"Virtue is like a rich stone, best palin set"
...Francis Bacon

But what if it was? What would it be worth? That’s the question, ain’t it?

You can spend as much on a state-of-the-art CD playback as you would for a luxury sports coupe. Or can buy the Musical Fidleity A3CD CD player for less than a grand.


You already know what my final answer was. I bought the damn thing. I’d love to own any of the top tier players I’ve lived with, but the economics just don’t work out for me. If I had a little more of what is (I assume) jokingly referred to as "disposable" income, I probably would dispose of it that way. But my landlady is picky about receiving my rent every month, and the credit card companies never neglect to send me those monthly bills, so I must prioritize.

And who doesn’t? But with the Musical Fidelity A3CD CD player available, economic conservatism doesn’t mean I have to settle for less. At $995 it is as well built as anything out there -- it’s solid as a brick and seemingly reliable. It’s even good looking. It comes darn close to the performance of any CD system and leaves a great many in the dust. It’s a great player for these unsettled digital times.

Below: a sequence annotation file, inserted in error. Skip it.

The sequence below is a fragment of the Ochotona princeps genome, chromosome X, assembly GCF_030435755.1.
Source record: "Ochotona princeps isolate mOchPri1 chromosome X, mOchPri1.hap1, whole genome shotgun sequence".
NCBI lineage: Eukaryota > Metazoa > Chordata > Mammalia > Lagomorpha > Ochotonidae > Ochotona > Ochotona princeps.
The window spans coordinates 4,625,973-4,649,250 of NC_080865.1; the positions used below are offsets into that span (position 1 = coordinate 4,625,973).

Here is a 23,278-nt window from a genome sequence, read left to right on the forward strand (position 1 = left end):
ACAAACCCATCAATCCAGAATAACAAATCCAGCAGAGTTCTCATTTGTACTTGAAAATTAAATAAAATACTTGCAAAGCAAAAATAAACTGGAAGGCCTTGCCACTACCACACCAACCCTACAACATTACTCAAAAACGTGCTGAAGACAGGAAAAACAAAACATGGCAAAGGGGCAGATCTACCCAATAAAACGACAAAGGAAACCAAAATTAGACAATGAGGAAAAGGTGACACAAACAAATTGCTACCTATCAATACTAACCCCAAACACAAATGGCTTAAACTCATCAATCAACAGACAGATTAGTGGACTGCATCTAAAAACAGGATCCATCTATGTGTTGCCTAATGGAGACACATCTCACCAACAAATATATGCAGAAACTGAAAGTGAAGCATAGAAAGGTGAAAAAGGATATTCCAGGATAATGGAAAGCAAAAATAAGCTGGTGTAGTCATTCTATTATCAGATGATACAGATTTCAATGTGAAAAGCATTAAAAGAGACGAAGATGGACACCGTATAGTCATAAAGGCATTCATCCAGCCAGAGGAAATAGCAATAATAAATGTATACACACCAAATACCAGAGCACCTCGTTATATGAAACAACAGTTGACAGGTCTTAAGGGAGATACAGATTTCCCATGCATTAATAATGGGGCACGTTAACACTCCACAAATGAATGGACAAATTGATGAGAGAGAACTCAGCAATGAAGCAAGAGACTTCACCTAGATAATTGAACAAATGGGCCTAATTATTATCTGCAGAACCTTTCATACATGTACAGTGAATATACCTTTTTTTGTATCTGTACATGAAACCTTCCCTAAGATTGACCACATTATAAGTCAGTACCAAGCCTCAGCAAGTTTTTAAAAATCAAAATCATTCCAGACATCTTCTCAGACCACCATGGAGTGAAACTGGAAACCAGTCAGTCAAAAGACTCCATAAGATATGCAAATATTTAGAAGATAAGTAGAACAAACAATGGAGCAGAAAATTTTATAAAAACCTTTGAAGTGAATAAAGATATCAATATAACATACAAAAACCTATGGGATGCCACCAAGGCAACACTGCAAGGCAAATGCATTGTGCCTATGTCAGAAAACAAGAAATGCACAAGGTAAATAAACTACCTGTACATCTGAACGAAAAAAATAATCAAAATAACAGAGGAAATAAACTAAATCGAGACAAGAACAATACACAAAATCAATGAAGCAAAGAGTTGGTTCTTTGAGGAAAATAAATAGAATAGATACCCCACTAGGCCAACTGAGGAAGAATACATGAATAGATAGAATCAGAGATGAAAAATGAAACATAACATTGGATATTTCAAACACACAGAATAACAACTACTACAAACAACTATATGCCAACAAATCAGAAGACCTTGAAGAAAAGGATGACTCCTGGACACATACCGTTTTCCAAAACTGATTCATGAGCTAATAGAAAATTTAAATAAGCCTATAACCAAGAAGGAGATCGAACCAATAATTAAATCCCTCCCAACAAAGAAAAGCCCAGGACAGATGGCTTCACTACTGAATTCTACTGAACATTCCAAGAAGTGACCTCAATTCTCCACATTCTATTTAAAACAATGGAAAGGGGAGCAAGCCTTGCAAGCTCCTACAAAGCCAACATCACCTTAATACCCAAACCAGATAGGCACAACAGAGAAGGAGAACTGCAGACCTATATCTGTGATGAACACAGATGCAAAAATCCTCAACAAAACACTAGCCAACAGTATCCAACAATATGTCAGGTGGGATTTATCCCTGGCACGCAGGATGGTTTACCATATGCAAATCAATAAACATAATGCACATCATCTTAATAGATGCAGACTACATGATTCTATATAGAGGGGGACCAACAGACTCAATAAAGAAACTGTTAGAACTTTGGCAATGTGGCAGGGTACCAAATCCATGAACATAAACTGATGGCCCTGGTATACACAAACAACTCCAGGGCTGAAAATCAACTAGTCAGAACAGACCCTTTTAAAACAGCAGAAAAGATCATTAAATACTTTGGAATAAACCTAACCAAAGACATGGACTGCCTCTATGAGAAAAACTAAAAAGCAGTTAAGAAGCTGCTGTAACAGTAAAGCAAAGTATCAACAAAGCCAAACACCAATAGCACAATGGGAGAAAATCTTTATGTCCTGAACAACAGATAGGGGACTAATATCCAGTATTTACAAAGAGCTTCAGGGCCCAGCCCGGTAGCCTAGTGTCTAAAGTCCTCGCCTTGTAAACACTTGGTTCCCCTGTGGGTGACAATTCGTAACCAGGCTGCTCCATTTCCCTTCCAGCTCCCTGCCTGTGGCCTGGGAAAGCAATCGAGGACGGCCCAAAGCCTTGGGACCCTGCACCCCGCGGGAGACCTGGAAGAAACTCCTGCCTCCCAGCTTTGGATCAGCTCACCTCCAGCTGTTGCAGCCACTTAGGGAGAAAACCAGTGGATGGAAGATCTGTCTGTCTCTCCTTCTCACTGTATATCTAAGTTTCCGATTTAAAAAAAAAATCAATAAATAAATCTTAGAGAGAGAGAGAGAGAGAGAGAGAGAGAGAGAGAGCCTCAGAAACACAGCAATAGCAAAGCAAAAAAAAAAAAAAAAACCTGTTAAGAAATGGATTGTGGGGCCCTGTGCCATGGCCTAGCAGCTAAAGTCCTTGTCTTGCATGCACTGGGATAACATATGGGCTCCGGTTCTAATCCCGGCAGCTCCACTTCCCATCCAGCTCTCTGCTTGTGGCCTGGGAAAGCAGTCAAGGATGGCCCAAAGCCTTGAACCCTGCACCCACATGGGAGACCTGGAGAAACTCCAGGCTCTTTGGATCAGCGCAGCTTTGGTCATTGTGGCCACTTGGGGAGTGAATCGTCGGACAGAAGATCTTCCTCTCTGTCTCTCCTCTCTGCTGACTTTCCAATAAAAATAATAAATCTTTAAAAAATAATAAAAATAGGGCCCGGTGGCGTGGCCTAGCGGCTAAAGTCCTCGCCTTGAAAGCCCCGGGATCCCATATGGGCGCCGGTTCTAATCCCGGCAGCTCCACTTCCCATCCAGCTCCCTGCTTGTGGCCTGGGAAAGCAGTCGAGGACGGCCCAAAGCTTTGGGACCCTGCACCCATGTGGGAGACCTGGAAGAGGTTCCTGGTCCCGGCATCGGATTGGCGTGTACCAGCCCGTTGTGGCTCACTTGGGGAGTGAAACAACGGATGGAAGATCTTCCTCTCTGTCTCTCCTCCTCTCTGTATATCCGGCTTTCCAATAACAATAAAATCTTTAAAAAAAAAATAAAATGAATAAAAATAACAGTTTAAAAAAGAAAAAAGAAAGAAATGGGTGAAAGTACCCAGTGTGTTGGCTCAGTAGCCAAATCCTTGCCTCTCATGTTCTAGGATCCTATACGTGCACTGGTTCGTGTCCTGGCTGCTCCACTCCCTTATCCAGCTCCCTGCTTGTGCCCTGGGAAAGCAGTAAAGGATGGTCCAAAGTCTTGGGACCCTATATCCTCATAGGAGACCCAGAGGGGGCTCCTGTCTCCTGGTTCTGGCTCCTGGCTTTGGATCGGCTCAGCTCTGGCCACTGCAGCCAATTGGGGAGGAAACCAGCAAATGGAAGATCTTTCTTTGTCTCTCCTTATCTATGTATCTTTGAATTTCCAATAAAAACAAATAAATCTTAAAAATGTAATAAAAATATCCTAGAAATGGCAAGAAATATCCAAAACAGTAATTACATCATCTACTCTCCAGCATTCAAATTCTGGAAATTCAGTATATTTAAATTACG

And, of course, it has those digital outputs just in case the future springs a surprise.

Until then, I intend to listen happily to my CD collection, content in the knowledge that it doesn’t get much better than this.

...Wes Phillips

The Musical Fidelity A3CD CD Player
Price: $995 USD

Musical Fidelity Ltd.
15/16 Olympic Trading Est, Fulton Road
Wembley, Middx
Phone: (44) 208 900 2866